Over the very few years I have been working with translation, I have attended some events, have given two lectures and presented two webinars (but I plan to do much more!)
While I do not have many under my belt yet, I have already noticed some important behavioral patterns indicating whether those who attended my lectures/webinars were satisfied or not. These patterns appeared in the answers to the questions I asked myself during moments of personal reflection. Because these answers proved very useful to me, I have decided to share them here so that other professionals can also engage in a similar self-evaluation process. Therefore, if you are a speaker, ask yourself the following questions:
1. Did the audience interact with you?
The idea here is to think whether people were really paying attention to what you said, or if half of them were sleeping and the other half were merely physically present. Did you notice people taking notes? Did they ask questions about the topic? Were these pertinent questions? To summarize, did they show interest? Be careful with this one! Eyes on the cell phone could mean either distraction or so much interest that the person is tweeting every little thing you say…
2. After the presentation, did someone approach you to exchange ideas?
Your lecture is over. Did someone come say hello and introduce themselves, expressing an interest in what had been said? When this happens, it is crucial that you have your business cards handy. Use this proximity to show that you are interested in extending contact with them beyond the event.
3. Did other speakers mention parts of your speech in their presentations?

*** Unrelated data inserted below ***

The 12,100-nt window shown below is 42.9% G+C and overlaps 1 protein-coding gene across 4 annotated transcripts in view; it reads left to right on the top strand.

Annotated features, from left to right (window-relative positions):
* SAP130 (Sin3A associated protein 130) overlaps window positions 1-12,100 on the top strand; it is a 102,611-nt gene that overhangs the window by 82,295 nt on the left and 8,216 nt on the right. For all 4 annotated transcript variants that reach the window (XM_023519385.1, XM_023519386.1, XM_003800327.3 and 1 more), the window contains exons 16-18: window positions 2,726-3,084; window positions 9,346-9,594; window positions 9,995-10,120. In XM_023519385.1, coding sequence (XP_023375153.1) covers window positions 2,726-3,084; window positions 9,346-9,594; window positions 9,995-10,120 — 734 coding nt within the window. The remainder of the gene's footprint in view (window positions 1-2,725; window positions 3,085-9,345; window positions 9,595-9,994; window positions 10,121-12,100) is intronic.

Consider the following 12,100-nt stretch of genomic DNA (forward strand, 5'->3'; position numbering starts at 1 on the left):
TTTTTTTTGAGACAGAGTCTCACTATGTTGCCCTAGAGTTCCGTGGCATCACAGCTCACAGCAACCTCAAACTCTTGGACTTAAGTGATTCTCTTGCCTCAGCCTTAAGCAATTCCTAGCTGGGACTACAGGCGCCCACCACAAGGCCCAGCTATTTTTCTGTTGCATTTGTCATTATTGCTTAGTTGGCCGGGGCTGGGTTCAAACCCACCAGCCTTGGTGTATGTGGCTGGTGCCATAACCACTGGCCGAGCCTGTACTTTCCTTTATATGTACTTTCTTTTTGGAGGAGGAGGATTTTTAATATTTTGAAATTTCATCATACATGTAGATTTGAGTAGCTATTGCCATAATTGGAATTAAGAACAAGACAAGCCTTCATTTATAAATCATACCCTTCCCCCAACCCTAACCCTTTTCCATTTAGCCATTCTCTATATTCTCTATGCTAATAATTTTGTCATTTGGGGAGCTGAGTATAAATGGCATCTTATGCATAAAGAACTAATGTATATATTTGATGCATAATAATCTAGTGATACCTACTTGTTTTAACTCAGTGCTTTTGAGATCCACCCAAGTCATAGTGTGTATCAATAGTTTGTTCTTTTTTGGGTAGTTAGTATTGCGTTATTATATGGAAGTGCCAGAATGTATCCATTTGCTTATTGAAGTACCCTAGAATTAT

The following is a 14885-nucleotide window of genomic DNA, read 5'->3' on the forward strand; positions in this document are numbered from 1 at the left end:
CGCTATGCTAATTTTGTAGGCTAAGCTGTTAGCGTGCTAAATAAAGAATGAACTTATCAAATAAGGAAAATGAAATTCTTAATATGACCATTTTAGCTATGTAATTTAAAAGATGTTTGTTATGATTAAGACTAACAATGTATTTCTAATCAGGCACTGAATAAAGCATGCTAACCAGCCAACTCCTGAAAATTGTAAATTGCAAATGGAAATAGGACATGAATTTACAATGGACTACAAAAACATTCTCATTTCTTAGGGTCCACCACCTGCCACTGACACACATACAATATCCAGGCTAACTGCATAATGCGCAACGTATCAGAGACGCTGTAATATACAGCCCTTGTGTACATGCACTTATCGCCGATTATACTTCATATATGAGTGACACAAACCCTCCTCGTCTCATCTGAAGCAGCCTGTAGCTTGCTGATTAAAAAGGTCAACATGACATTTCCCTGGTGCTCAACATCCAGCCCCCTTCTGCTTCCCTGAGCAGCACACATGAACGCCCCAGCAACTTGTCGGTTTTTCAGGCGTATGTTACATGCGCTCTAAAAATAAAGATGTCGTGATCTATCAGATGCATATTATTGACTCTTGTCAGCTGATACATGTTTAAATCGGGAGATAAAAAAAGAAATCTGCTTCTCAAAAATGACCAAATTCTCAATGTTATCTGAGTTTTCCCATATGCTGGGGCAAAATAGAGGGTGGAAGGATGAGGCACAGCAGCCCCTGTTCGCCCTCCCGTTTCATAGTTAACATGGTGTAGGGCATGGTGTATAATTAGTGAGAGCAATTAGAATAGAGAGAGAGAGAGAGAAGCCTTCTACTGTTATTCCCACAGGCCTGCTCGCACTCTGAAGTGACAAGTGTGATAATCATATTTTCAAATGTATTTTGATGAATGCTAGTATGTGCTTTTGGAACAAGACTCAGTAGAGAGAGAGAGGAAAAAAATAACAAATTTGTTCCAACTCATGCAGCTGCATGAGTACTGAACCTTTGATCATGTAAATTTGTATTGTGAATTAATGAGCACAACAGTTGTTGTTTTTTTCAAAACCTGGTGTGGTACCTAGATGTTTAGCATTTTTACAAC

Answering yes to this question is very good for two reasons: It shows that you are in tune with your colleagues and that your topic was so relevant that your colleague decided to complement their own lecture with a piece from yours. In other words, the more speakers mentioning your name, the more relevant your presentation must have been.
4. Did you give special attention to those who always follow you?
Even though I have given only a few presentations, I have noticed that some people always make an effort to attend my lectures, and most of them are quite pro-active at that. I do not mean to disregard first timers, but rather give special attention to those who made sure to follow you. If it is a live event, seek out to these people and thank them individually for their being there again. If it is online, thank them the same via e-mail; they can become your best marketing tool.
5. Did people leave the room during your talk?
Do not worry. Some people really do get up and leave, especially at events with simultaneous tracks. This does not necessarily mean that your presentation sucks. The participant may have left to use the restroom, get some water, answer an important call or even to listen to piece of another presentation. This is pretty normal. However, check to see if most people simply decide to walk out. This may be a sign that you are not pleasing the crowd…
As I said earlier, my answers to these questions have thankfully been quite positive. If yours were not as good, try to identify your weak points and take a moment to think about how you could improve them. There are countless tips and references online that can help you fix a recurring problem that you perhaps did not even know that you had.
Interesting topics require intelligent speakers who put forth a concerted effort. After all, your public always deserves the very best.